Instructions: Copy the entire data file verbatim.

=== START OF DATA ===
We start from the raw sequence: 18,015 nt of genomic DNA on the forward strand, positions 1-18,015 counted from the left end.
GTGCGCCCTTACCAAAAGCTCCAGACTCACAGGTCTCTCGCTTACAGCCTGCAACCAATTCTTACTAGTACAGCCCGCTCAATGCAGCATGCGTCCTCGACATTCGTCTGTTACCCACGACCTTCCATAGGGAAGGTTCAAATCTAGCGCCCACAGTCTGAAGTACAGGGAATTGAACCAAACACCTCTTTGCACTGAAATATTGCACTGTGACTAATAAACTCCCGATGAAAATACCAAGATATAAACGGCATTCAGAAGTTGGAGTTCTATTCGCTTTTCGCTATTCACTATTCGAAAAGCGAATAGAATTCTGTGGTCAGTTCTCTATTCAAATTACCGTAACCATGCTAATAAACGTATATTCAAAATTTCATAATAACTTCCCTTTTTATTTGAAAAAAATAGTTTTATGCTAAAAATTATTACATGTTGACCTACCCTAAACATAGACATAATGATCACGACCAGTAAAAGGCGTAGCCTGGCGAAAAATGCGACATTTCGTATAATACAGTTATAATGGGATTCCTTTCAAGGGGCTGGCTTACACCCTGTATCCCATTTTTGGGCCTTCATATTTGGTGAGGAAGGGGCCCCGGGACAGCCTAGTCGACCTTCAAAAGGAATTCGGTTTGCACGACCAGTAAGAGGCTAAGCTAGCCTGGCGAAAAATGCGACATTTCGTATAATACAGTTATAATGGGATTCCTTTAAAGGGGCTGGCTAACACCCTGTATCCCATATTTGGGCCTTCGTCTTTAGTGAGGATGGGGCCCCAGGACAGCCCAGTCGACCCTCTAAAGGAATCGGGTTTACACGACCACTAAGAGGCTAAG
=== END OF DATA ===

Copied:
We start from the raw sequence: 18,015 nt of genomic DNA on the forward strand, positions 1-18,015 counted from the left end.
GTGCGCCCTTACCAAAAGCTCCAGACTCACAGGTCTCTCGCTTACAGCCTGCAACCAATTCTTACTAGTACAGCCCGCTCAATGCAGCATGCGTCCTCGACATTCGTCTGTTACCCACGACCTTCCATAGGGAAGGTTCAAATCTAGCGCCCACAGTCTGAAGTACAGGGAATTGAACCAAACACCTCTTTGCACTGAAATATTGCACTGTGACTAATAAACTCCCGATGAAAATACCAAGATATAAACGGCATTCAGAAGTTGGAGTTCTATTCGCTTTTCGCTATTCACTATTCGAAAAGCGAATAGAATTCTGTGGTCAGTTCTCTATTCAAATTACCGTAACCATGCTAATAAACGTATATTCAAAATTTCATAATAACTTCCCTTTTTATTTGAAAAAAATAGTTTTATGCTAAAAATTATTACATGTTGACCTACCCTAAACATAGACATAATGATCACGACCAGTAAAAGGCGTAGCCTGGCGAAAAATGCGACATTTCGTATAATACAGTTATAATGGGATTCCTTTCAAGGGGCTGGCTTACACCCTGTATCCCATTTTTGGGCCTTCATATTTGGTGAGGAAGGGGCCCCGGGACAGCCTAGTCGACCTTCAAAAGGAATTCGGTTTGCACGACCAGTAAGAGGCTAAGCTAGCCTGGCGAAAAATGCGACATTTCGTATAATACAGTTATAATGGGATTCCTTTAAAGGGGCTGGCTAACACCCTGTATCCCATATTTGGGCCTTCGTCTTTAGTGAGGATGGGGCCCCAGGACAGCCCAGTCGACCCTCTAAAGGAATCGGGTTTACACGACCACTAAGAGGCTAAG